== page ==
### ellipse

• n. [数] 椭圆形，[数] 椭圆
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ellipse 椭圆

el-, 进入，同en-. -lipse, 留下，词源同eclipse, leave. 即缺了一块的，后且做数学术语。

ellipse
ellipse: [18] Greek élleipsis meant literally ‘defect, failure’. It was a derivative of elleípein, literally ‘leave in’, hence ‘leave behind, leave out, fall short, fail’, a compound verb formed from the prefix en- ‘in’ and leípein ‘leave’ (which is related to English loan and relinquish). It was borrowed into English in the 17th century as ellipsis in the grammatical sense ‘omission of a word or words’, but its mathematical use for an ‘oval’ (enshrined in the form ellipse, borrowed via French ellipse and Latin ellīpsis) comes from the notion that a square drawn on lines passing vertically and laterally through the centre of an ellipse ‘falls short’ of the entire length of the lateral line.
ellipse (n.)
1753, from French ellipse (17c.), from Latin ellipsis "ellipse," also, "a falling short, deficit," from Greek elleipsis (see ellipsis). So called because the conic section of the cutting plane makes a smaller angle with the base than does the side of the cone, hence, a "falling short." The Greek word was first applied by Apollonius of Perga (3c. B.C.E.). to the curve which previously had been called the section of the acute-angled cone, but the word earlier had been technically applied to a rectangle one of whose sides coincides with a part of a given line (Euclid, VI. 27).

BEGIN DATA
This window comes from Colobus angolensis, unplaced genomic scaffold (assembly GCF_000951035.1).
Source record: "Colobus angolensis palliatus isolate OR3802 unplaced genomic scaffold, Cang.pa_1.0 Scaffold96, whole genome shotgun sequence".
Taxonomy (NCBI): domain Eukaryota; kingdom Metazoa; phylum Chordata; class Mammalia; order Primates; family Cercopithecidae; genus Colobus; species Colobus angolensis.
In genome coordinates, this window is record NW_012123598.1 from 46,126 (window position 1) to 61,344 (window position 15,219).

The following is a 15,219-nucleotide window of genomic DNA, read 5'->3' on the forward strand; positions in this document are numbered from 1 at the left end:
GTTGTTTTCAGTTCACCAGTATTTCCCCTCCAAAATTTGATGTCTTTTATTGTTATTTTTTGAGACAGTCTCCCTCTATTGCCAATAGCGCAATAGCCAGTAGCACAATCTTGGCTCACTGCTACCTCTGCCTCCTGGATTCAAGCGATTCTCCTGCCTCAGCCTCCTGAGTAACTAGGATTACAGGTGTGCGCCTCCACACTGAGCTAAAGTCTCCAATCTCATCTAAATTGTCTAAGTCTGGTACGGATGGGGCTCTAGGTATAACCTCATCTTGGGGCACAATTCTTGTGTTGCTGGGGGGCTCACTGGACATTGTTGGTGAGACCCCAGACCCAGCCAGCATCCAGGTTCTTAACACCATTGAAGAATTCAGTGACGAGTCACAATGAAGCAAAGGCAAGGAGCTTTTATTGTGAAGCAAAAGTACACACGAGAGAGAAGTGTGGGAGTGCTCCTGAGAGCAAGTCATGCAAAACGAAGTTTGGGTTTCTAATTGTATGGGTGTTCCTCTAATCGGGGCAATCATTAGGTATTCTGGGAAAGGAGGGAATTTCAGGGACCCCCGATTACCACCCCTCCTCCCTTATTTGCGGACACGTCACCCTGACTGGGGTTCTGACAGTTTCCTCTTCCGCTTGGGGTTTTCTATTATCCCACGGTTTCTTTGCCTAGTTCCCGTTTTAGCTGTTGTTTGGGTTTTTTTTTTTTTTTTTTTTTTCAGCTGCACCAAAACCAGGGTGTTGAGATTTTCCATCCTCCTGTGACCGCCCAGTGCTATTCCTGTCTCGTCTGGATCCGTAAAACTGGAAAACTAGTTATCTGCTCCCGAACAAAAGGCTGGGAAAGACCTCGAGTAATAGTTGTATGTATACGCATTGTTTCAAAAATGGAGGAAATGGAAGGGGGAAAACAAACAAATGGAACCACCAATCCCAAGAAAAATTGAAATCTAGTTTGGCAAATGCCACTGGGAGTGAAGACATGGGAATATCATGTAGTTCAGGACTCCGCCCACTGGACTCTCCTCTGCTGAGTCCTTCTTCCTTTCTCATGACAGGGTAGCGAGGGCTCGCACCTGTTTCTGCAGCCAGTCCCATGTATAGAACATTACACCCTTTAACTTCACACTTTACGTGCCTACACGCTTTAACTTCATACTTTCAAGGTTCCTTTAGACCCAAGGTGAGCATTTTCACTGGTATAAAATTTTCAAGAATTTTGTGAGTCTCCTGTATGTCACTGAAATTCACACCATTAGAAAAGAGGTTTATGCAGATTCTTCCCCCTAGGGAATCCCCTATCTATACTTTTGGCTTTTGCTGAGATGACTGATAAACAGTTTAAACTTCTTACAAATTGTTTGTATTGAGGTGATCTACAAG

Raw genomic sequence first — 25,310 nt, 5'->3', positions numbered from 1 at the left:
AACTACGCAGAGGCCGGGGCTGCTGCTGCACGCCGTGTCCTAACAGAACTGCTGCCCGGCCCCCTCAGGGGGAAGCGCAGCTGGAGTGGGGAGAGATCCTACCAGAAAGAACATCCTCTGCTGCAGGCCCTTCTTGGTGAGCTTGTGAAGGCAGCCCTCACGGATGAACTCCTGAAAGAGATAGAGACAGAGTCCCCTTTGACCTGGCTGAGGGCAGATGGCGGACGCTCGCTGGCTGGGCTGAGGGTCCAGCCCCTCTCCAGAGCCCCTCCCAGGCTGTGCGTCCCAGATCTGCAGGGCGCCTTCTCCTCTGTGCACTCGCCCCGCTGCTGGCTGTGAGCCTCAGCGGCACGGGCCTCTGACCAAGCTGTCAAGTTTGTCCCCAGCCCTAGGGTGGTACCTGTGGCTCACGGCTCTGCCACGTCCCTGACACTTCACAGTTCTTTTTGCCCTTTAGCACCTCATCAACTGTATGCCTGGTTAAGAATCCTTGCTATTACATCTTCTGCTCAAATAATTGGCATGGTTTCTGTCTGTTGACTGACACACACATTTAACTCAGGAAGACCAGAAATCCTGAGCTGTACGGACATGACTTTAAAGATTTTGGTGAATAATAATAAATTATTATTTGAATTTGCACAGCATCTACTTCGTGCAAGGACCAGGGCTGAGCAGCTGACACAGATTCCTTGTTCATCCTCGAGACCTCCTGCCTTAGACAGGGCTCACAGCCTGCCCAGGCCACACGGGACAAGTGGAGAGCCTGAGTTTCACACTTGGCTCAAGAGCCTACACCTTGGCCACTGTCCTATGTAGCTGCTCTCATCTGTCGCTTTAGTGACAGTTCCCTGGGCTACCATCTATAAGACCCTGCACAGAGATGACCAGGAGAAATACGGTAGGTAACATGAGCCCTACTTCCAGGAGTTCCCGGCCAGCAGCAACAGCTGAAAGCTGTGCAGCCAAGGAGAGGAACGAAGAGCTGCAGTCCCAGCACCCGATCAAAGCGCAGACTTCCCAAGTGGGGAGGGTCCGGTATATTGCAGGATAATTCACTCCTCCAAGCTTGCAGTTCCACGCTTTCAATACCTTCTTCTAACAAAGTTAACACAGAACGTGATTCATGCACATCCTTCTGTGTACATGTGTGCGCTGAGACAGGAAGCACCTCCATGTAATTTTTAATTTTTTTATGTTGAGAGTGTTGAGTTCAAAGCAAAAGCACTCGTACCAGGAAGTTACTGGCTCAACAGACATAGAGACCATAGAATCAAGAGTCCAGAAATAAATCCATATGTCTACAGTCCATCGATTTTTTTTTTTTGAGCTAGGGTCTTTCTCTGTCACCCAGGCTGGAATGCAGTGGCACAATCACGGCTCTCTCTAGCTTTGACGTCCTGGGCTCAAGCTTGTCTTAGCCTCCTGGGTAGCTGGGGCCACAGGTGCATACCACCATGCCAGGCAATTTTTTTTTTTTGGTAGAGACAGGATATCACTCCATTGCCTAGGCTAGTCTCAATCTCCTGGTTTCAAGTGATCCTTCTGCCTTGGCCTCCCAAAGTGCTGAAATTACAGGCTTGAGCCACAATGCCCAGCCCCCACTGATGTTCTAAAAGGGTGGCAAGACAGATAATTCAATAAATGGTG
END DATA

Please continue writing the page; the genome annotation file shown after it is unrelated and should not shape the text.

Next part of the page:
1. The Earth orbits in an ellipse.

2. The moon doesn't describe a circle round the earth, but rather an ellipse.

3. Send the ellipse behind all the artwork and set it to Multiply.

4. Of , relating to, or having the shape of an ellipse.

5. The ellipse cone grinding and taper grinding is compared.